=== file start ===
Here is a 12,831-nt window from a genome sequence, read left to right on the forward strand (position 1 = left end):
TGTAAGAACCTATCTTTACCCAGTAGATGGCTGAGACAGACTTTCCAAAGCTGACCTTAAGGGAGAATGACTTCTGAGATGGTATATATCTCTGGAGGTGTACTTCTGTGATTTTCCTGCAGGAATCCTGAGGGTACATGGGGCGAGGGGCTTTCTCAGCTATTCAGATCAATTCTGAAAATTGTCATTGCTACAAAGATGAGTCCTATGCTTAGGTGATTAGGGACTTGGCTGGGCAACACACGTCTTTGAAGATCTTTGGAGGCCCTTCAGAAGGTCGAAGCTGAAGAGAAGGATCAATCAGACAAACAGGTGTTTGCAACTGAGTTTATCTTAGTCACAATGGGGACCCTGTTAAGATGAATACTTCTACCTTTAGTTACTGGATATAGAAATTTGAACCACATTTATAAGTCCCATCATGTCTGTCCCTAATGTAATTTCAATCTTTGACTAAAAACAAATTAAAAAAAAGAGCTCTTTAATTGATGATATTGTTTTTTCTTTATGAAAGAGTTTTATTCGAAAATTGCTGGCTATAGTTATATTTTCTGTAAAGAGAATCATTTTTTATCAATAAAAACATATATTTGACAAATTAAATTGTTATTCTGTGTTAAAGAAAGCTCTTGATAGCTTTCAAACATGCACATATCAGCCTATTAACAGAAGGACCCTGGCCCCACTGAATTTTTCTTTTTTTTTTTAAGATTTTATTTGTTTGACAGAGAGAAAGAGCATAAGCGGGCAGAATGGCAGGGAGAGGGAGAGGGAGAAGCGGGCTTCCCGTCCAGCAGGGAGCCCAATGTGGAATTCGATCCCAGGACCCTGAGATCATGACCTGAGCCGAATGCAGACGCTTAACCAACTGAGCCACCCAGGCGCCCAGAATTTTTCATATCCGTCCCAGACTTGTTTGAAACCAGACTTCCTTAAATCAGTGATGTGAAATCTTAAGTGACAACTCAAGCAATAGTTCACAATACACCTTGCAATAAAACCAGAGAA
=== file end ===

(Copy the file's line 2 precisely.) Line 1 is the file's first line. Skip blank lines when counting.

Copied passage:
TGTAAGAACCTATCTTTACCCAGTAGATGGCTGAGACAGACTTTCCAAAGCTGACCTTAAGGGAGAATGACTTCTGAGATGGTATATATCTCTGGAGGTGTACTTCTGTGATTTTCCTGCAGGAATCCTGAGGGTACATGGGGCGAGGGGCTTTCTCAGCTATTCAGATCAATTCTGAAAATTGTCATTGCTACAAAGATGAGTCCTATGCTTAGGTGATTAGGGACTTGGCTGGGCAACACACGTCTTTGAAGATCTTTGGAGGCCCTTCAGAAGGTCGAAGCTGAAGAGAAGGATCAATCAGACAAACAGGTGTTTGCAACTGAGTTTATCTTAGTCACAATGGGGACCCTGTTAAGATGAATACTTCTACCTTTAGTTACTGGATATAGAAATTTGAACCACATTTATAAGTCCCATCATGTCTGTCCCTAATGTAATTTCAATCTTTGACTAAAAACAAATTAAAAAAAAGAGCTCTTTAATTGATGATATTGTTTTTTCTTTATGAAAGAGTTTTATTCGAAAATTGCTGGCTATAGTTATATTTTCTGTAAAGAGAATCATTTTTTATCAATAAAAACATATATTTGACAAATTAAATTGTTATTCTGTGTTAAAGAAAGCTCTTGATAGCTTTCAAACATGCACATATCAGCCTATTAACAGAAGGACCCTGGCCCCACTGAATTTTTCTTTTTTTTTTTAAGATTTTATTTGTTTGACAGAGAGAAAGAGCATAAGCGGGCAGAATGGCAGGGAGAGGGAGAGGGAGAAGCGGGCTTCCCGTCCAGCAGGGAGCCCAATGTGGAATTCGATCCCAGGACCCTGAGATCATGACCTGAGCCGAATGCAGACGCTTAACCAACTGAGCCACCCAGGCGCCCAGAATTTTTCATATCCGTCCCAGACTTGTTTGAAACCAGACTTCCTTAAATCAGTGATGTGAAATCTTAAGTGACAACTCAAGCAATAGTTCACAATACACCTTGCAATAAAACCAGAGAA